Thursday December 13, 2018

World Bank sets up multi-donor trust to help India battle air pollution

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By NewsGram Staff Writer

According to the Word Health Organization, 2012 witnessed death of an estimated 7 million people only due to indoor and outdoor pollution. To curb this deadly issue, government officials from India, China, Egypt, Nigeria and South Africa pledged together to improve people health by eliminating the air pollution.

With an initial total allocation of around $45 million, a new multi-donor trust watched over by World Bank aims at improving air quality in five major urban regions in India, China, Egypt, Nigeria and South Africa. It is anticipated that the program could contribute greatly towards environmental health conditions for an estimated 150 million people in those cities over the next five years, a World Bank media release said

It also mentioned that Pollution Management and Environmental Health (PMEH) program will encourage other countries and cities of Sub-Saharan Africa, and endeavors to reduce land and water pollution.

The PMEH program, backed by a new multi-donor trust fund will support countries to reduce air, land and water pollution levels through pollution management planning. It will also help in generating new knowledge on pollution and its health impacts in urban, rural and marine areas.

Earlier, Paula Caballero, Senior Director, Environment and Natural Resources Global Practice, World Bank had said, “Improving air quality can be achieved in the face of urbanization when proactive leaders are willing to institute the right policies and investments.”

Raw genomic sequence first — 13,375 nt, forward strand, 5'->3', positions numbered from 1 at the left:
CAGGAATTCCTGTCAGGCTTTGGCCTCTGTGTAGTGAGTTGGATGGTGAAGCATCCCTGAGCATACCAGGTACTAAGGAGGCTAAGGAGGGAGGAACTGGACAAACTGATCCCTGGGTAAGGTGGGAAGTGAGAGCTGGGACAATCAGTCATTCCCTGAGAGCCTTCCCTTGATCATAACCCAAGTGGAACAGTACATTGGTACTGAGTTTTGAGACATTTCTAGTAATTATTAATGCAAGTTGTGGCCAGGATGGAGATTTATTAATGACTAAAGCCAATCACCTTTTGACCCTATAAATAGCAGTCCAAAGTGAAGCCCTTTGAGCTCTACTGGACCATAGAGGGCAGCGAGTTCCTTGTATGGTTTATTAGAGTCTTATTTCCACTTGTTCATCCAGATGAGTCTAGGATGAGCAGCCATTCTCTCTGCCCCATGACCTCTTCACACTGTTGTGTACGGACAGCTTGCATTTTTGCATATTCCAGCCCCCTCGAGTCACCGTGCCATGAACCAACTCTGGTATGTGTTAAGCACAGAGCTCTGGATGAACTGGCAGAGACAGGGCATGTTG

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Road Traffic Accidents Cause 1.35 Mn Deaths Each Year: WHO

WHO noted that 48 middle- and high-income countries that have implemented strong road traffic laws and other safety measures have made progress in reducing road deaths.

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Traffic Crashes, Road Traffic
Two bikes were involved in an accident with a bus that crashed and turned on its roof near the town of Franschhoek, South Africa, March 7, 2015. VOA

The World Health Organization (WHO) is calling for urgent action to put a brake on road traffic crashes that kill 1.35 million people every year, mostly in poor developing countries.

In Geneva, the U.N. agency launched its global status report on road safety 2018.

The report found road traffic injuries to be the leading killer of children and young people aged five to 29 years, with a death occurring every 24 seconds. The report said more than half of those killed are pedestrians, cyclists, and motorcycle riders and passengers.

Etienne Krug, head of the U.N. Agency’s Department on Disability, Violence and Injury Prevention, called these deaths a huge inequality issue.

Traffic Signals, Road Traffic
Traffic and congestion on roads is frequent in all cities of India. Wikimedia

“Low-income countries have one percent of the vehicles in the world and 13 percent of all the deaths; while high-income countries have 40 percent of all the vehicles,” Krug said. “So, that is 40 times more, but only seven percent of the deaths.That is half of the deaths with 40 times more vehicles.”

The report said death rates are highest in Africa and lowest in Europe. Some of the key risk factors include speeding, drinking and driving, and failure to use seat belts, motorcycle helmets and child restraints.

Krug said putting the right measures in place will save lives. These include the right legislation and enforcement, creating special lanes for cyclists and improving the quality of vehicles.

Road accidents in India
Road accidents in India. Pixabay

“It is not acceptable that vehicles are being sold in developing countries that look the same as the vehicles that we see here in Switzerland or the U.S. or anywhere else, but that are not,” Krug told VOA. “Because to make them cheaper, they have been stripped of all of their safety features, such as air bags or electronic stability control, etc.”

WHO noted that 48 middle- and high-income countries that have implemented strong road traffic laws and other safety measures have made progress in reducing road deaths.

Also Read: HIV Epidemic Spreading Rapidly in Pakistan: WHO

However, it said no such progress has been made in low-income countries where safety measures are lacking. (VOA)